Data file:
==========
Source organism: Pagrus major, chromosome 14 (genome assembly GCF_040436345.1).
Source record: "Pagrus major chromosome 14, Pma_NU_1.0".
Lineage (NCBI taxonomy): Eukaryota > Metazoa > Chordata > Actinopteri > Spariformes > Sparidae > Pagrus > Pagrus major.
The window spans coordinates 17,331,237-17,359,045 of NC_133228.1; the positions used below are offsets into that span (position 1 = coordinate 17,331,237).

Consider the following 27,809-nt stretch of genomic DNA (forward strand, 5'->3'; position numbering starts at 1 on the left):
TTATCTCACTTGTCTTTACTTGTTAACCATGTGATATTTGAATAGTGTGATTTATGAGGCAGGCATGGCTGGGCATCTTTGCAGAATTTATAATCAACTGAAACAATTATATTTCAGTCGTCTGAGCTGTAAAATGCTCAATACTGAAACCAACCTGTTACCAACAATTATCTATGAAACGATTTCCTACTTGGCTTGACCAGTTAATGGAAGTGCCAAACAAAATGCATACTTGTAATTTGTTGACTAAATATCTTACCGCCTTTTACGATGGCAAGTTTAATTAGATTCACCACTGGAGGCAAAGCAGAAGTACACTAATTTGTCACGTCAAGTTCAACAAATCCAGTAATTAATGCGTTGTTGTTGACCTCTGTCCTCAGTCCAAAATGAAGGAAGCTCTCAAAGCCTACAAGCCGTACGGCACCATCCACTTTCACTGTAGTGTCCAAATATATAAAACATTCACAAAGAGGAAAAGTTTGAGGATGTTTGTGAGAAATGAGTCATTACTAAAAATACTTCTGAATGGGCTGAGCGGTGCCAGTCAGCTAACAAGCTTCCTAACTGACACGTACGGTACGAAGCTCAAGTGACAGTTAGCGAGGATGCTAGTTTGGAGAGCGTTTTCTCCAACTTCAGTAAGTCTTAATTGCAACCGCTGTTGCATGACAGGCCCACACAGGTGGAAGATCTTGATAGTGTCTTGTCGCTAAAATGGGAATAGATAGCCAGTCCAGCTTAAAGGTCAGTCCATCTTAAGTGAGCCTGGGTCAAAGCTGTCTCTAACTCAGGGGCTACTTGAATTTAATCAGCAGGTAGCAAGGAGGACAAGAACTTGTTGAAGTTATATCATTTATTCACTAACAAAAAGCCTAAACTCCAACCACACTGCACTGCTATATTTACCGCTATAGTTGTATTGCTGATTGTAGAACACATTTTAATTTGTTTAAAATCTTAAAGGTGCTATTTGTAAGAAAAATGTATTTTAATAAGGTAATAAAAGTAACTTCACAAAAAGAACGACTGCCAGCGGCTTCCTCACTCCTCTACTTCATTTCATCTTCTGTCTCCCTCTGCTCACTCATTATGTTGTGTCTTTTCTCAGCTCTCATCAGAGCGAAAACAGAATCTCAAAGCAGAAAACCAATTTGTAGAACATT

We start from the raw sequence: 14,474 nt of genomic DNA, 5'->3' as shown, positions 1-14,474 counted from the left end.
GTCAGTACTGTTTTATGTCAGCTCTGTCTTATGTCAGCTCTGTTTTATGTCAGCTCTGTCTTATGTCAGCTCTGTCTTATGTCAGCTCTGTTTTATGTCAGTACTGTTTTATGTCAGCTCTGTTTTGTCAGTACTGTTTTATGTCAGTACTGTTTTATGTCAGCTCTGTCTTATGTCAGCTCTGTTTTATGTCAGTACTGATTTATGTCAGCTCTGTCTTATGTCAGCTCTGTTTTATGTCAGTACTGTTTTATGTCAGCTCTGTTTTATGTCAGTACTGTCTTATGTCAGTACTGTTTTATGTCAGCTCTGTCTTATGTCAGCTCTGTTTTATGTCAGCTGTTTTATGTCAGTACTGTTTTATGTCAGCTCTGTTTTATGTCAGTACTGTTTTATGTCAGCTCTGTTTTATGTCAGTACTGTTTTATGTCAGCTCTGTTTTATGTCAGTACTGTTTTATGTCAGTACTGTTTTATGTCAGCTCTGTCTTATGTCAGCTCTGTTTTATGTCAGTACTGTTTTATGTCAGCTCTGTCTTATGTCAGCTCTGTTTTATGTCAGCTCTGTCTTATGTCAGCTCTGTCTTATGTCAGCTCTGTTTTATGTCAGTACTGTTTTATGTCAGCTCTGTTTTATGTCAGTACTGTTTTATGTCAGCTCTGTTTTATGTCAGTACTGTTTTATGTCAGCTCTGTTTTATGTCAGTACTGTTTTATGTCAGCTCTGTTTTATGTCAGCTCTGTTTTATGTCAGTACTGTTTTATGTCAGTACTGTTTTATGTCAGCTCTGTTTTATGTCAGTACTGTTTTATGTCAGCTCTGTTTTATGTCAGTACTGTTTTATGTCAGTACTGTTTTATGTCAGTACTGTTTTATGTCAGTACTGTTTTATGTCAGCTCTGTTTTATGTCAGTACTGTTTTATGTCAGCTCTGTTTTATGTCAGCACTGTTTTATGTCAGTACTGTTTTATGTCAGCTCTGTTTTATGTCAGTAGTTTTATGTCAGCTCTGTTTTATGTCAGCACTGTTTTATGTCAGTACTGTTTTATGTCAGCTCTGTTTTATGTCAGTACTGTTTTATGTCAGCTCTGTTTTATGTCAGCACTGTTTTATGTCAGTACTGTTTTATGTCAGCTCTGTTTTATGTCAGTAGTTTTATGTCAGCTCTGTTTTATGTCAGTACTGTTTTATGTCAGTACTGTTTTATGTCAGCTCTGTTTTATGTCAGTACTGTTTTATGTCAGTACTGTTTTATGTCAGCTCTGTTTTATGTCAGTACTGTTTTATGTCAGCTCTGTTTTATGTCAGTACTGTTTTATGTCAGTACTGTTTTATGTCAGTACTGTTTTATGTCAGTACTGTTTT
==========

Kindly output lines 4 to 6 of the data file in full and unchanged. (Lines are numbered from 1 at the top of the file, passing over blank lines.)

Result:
The window spans coordinates 17,331,237-17,359,045 of NC_133228.1; the positions used below are offsets into that span (position 1 = coordinate 17,331,237).

Consider the following 27,809-nt stretch of genomic DNA (forward strand, 5'->3'; position numbering starts at 1 on the left):
TTATCTCACTTGTCTTTACTTGTTAACCATGTGATATTTGAATAGTGTGATTTATGAGGCAGGCATGGCTGGGCATCTTTGCAGAATTTATAATCAACTGAAACAATTATATTTCAGTCGTCTGAGCTGTAAAATGCTCAATACTGAAACCAACCTGTTACCAACAATTATCTATGAAACGATTTCCTACTTGGCTTGACCAGTTAATGGAAGTGCCAAACAAAATGCATACTTGTAATTTGTTGACTAAATATCTTACCGCCTTTTACGATGGCAAGTTTAATTAGATTCACCACTGGAGGCAAAGCAGAAGTACACTAATTTGTCACGTCAAGTTCAACAAATCCAGTAATTAATGCGTTGTTGTTGACCTCTGTCCTCAGTCCAAAATGAAGGAAGCTCTCAAAGCCTACAAGCCGTACGGCACCATCCACTTTCACTGTAGTGTCCAAATATATAAAACATTCACAAAGAGGAAAAGTTTGAGGATGTTTGTGAGAAATGAGTCATTACTAAAAATACTTCTGAATGGGCTGAGCGGTGCCAGTCAGCTAACAAGCTTCCTAACTGACACGTACGGTACGAAGCTCAAGTGACAGTTAGCGAGGATGCTAGTTTGGAGAGCGTTTTCTCCAACTTCAGTAAGTCTTAATTGCAACCGCTGTTGCATGACAGGCCCACACAGGTGGAAGATCTTGATAGTGTCTTGTCGCTAAAATGGGAATAGATAGCCAGTCCAGCTTAAAGGTCAGTCCATCTTAAGTGAGCCTGGGTCAAAGCTGTCTCTAACTCAGGGGCTACTTGAATTTAATCAGCAGGTAGCAAGGAGGACAAGAACTTGTTGAAGTTATATCATTTATTCACTAACAAAAAGCCTAAACTCCAACCACACTGCACTGCTATATTTACCGCTATAGTTGTATTGCTGATTGTAGAACACATTTTAATTTGTTTAAAATCTTAAAGGTGCTATTTGTAAGAAAAATGTATTTTAATAAGGTAATAAAAGTAACTTCACAAAAAGAACGACTGCCAGCGGCTTCCTCACTCCTCTACTTCATTTCATCTTCTGTCTCCCTCTGCTCACTCATTATGTTGTGTCTTTTCTCAGCTCTCATCAGAGCGAAAACAGAATCTCAAAGCAGAAAACCAATTTGTAGAACATT